No Mercy for neo-Nazis
A minimum of 22 years in prison for burning down a Roma family home… Respekt argues that the sentence meted out to four Czech arsonists will set an example in the national and European-wide drive to combat the extreme right.
When the revolution began in 1989, we knew that the transition from communism to democracy would be full of surprises. But who would have thought that 20 years later, the this country would still be marked by ongoing change? For proof that this is the case, look no further than the trial of the neo-Nazis, otherwise somewhat euphemistically known as the “Vítkov arsonists.”
Few would complain about the verdict against the four defendants. The court was firm and fair. In Western countries, when a group of neo-Nazis decide to celebrate Adolf Hitler’s birthday with a minutely planned petrol-bomb attack on a Roma family home, they can expect a tough sentence from the courts, which take a very dim view of racism and attempted murder, especially when some of the victims are defenceless children who represent no threat whatsoever. The fact that this view is shared by the Czech judiciary is very reassuring. In meting out sentences of 22 years to three of the neo-Nazis, and 20 years to the fourth member of the group, the Czech state has made it clear that there will be zero tolerance for this kind of crime. And that is the main point.
It is also worth wondering what impact the judgement will have on the Czech neo-Nazi movement. The Czech Republic has yet to encounter a problem with neo-Nazi sympathisers in the police force — a phenomenon, which in some European countries and in particular in Germany, has resulted in indulgent treatment for members of extreme-right movements.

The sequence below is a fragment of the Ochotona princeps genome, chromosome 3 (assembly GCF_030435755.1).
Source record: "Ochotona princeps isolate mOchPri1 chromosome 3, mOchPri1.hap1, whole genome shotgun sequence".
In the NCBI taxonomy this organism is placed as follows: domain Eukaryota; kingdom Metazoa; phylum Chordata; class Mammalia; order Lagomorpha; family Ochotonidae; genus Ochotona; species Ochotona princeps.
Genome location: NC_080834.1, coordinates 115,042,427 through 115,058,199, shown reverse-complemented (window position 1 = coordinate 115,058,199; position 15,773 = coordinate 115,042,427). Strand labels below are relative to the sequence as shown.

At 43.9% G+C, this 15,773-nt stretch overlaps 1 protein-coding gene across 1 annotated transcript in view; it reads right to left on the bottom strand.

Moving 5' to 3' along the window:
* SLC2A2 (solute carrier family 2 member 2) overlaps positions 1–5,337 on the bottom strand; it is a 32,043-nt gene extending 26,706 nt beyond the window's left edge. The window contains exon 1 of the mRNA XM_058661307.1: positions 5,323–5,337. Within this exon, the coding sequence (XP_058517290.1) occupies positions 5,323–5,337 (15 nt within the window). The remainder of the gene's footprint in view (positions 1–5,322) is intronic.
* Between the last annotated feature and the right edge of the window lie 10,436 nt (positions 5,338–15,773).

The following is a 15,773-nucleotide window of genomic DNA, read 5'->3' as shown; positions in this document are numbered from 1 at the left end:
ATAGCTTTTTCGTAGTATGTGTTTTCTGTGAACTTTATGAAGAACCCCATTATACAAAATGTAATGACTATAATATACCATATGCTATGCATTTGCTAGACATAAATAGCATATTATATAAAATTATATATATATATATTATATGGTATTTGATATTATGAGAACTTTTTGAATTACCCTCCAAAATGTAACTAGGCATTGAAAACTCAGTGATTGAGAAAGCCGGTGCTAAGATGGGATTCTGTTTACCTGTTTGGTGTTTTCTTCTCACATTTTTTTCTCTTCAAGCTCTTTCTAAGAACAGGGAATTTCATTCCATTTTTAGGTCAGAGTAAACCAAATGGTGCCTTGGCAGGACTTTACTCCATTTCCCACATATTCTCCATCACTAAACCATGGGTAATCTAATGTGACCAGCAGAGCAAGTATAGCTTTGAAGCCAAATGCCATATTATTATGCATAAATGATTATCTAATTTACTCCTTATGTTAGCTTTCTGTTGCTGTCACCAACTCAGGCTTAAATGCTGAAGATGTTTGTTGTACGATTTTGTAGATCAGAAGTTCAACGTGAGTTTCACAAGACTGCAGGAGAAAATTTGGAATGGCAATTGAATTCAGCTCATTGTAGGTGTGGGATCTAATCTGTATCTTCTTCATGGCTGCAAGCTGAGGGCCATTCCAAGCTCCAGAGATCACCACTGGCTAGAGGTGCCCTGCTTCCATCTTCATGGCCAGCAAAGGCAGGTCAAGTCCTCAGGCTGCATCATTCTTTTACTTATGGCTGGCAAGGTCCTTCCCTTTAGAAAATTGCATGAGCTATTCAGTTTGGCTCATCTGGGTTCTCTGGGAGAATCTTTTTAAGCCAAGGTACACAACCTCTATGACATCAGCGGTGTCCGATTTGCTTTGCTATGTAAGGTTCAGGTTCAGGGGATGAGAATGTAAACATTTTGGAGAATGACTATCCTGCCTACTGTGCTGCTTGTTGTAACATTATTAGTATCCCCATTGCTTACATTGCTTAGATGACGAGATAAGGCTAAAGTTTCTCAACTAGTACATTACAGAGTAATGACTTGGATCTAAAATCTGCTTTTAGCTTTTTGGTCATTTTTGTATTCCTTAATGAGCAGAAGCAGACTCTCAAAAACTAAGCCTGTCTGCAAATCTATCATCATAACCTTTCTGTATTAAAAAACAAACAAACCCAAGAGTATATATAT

President of the Republic unaffected by change…
At the same time, the Czech state has been quick to adopt a political hard line: to wit, the ban that was rightfully imposed on the Workers’ Party, which has links with the neo-Nazi movement. However, although the punishment meted out to the Vítkov racists will certainly constitute a deterrent to those who wish to commit such crimes, there is also a possibility that it could contribute to the formation of a hardcore neo-Nazi movement in the Czech Republic — a country where we have yet to see extreme-right groups on a scale that they have attained in some Western countries.
In any case, the Vítkov affair is not the only example of the new drive to combat unashamedly racist initiatives in the Czech Republic. When in the course of her campaign for election to the senate, Liana Janáčková announced “Yes, I am racist and I won’t have gypsies setting up camps anywhere in my neighbourhood,” she was unanimously condemned by all of the country’s political parties, both left and right — yet another illustration of this positive trend.
However, it is a trend that has yet to reach the President of the Republic, who remarked that the 20-year prison sentences for the perpetrators of a premeditated racist crime that resulted in the mutilation of a little Roma girl were unexpectedly high. On the same day, Vacláv Klaus also inveighed against the axing of a number of aviation routes and the government’s plan to tax solar power stations… When he is in thrall to his enduring sense of outrage, even a president can make a mistake.
This article was translated by Presseurop.eu.
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